Christianity’s influence has endured, not least in our politics. Margaret Thatcher was the daughter of a Methodist lay preacher
As a prisons minister in Harold Wilson’s government in 1966, Williams persuaded the authorities to send her to Holloway women’s prison, her identity kept secret. When her cellmates asked what she was in for, she explained that she was ‘on the game’.
It’s hard to imagine one of Boris Johnson’s ministers doing the same today.
Like many of her friends, Williams was inspired by the informality and democratic optimism she had seen in America, and wanted to build a similarly sunny world, without the crabbed, confined divisions of the British class system. But as so often, things didn’t always turn out how the liberal reformers anticipated.
Her friend and colleague Tony Crosland, also an admirer of all things American, dreamed of reforming Britain’s schools on a truly egalitarian basis.
But instead of taking on private schools like his own alma mater, Highgate, he decided to attack the state grammar schools, which had allowed so many working-class children a ladder up.
In a celebrated and notorious scene, he told his wife Susan: ‘If it’s the last thing I do, I’m going to destroy every f***ing grammar school in England.’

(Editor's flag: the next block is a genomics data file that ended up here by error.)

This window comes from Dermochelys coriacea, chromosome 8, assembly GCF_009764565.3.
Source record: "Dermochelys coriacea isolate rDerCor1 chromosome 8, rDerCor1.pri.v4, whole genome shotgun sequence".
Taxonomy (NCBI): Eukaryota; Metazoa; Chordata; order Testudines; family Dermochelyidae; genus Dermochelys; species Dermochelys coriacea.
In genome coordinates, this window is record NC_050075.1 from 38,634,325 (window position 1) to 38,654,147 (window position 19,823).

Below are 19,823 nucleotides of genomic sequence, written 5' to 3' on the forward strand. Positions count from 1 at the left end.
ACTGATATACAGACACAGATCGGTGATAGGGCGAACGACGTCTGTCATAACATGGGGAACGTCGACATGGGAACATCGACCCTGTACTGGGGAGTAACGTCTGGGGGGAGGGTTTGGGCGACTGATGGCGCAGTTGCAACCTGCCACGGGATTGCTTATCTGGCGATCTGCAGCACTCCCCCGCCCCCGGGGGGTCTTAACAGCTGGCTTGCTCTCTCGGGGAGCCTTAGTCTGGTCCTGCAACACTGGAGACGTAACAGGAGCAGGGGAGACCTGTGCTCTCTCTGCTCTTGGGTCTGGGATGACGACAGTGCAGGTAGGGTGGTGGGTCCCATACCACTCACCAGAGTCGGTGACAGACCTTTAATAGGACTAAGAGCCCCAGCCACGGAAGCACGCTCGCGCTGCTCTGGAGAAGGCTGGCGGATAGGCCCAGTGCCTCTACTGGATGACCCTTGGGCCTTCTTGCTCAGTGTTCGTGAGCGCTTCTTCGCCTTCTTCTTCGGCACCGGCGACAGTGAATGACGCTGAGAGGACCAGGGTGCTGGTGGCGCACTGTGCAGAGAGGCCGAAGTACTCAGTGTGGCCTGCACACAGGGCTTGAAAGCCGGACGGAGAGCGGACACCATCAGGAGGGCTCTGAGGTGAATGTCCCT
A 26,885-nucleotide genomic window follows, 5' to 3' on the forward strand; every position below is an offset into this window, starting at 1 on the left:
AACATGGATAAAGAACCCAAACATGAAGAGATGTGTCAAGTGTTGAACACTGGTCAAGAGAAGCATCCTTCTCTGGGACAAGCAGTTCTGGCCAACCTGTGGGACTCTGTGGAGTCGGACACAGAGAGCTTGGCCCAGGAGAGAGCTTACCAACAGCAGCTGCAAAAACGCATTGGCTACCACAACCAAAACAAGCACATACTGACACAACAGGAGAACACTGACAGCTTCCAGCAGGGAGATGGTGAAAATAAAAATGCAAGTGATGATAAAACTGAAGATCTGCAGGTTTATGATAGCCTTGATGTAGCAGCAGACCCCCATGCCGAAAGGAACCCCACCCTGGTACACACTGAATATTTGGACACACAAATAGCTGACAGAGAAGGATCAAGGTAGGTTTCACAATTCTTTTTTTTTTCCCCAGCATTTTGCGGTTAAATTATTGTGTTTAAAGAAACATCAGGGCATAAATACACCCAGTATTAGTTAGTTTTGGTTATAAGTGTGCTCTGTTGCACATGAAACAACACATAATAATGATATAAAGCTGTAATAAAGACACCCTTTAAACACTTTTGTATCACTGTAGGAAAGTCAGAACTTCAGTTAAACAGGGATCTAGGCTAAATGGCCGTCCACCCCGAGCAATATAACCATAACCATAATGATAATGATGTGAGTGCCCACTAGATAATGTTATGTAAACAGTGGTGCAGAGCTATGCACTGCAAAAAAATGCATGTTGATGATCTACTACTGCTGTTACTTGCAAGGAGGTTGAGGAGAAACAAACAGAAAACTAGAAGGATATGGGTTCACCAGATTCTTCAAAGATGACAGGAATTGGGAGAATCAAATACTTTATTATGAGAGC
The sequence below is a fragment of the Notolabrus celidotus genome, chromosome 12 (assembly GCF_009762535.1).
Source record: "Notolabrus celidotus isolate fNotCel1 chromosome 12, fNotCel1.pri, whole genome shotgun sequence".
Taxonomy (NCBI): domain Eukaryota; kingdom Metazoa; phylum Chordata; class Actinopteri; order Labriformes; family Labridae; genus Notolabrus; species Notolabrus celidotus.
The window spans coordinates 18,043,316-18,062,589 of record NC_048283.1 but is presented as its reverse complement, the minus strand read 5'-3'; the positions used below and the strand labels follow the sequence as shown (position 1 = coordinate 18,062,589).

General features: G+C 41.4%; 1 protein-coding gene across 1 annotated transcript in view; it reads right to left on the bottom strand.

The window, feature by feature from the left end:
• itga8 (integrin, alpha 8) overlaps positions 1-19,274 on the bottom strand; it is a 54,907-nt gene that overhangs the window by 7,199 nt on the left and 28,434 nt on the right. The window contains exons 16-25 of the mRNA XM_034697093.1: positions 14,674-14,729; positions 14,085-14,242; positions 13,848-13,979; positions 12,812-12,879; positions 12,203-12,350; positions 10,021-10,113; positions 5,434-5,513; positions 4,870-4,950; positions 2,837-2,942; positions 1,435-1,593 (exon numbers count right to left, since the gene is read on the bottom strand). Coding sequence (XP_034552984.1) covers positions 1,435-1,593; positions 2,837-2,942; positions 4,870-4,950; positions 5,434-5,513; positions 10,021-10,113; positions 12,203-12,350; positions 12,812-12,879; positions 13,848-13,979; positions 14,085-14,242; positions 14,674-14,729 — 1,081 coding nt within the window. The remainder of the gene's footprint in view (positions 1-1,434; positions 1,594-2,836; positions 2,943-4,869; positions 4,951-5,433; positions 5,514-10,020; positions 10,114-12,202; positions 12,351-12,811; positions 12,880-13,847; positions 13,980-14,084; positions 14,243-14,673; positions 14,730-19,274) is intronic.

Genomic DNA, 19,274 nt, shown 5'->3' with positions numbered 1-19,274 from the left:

But he failed. Today there are more than 160 selective, state-funded grammar schools left in England.
And the argument about school selection rages on to this day, like a football kicked from one end of the muddy pitch to the other, with no goals being scored.
Perhaps the most underrated change of the 1960s, though, was the collapse of our self-image as the workshop of the world.
Manufacturing had shaped the look, sound, smell and social structure of the country for more than a century.
When the Queen’s reign began in 1952, Britain produced a quarter of the planet’s manufacturing exports. Today we make just two per cent. We were a more sinewy people back then. The world of factory work disciplined generations of British men, toiling on hot and dangerous production lines under the watchful eyes of their managers and shop stewards.
But even as Shirley Williams and Tony Crosland were climbing the political ladder, things were beginning to go wrong.
A good example is the story of Birmingham Small Arms Company (BSA), then the largest motorcycle manufacturer in the world, but also famous for its Daimler and Lanchester cars.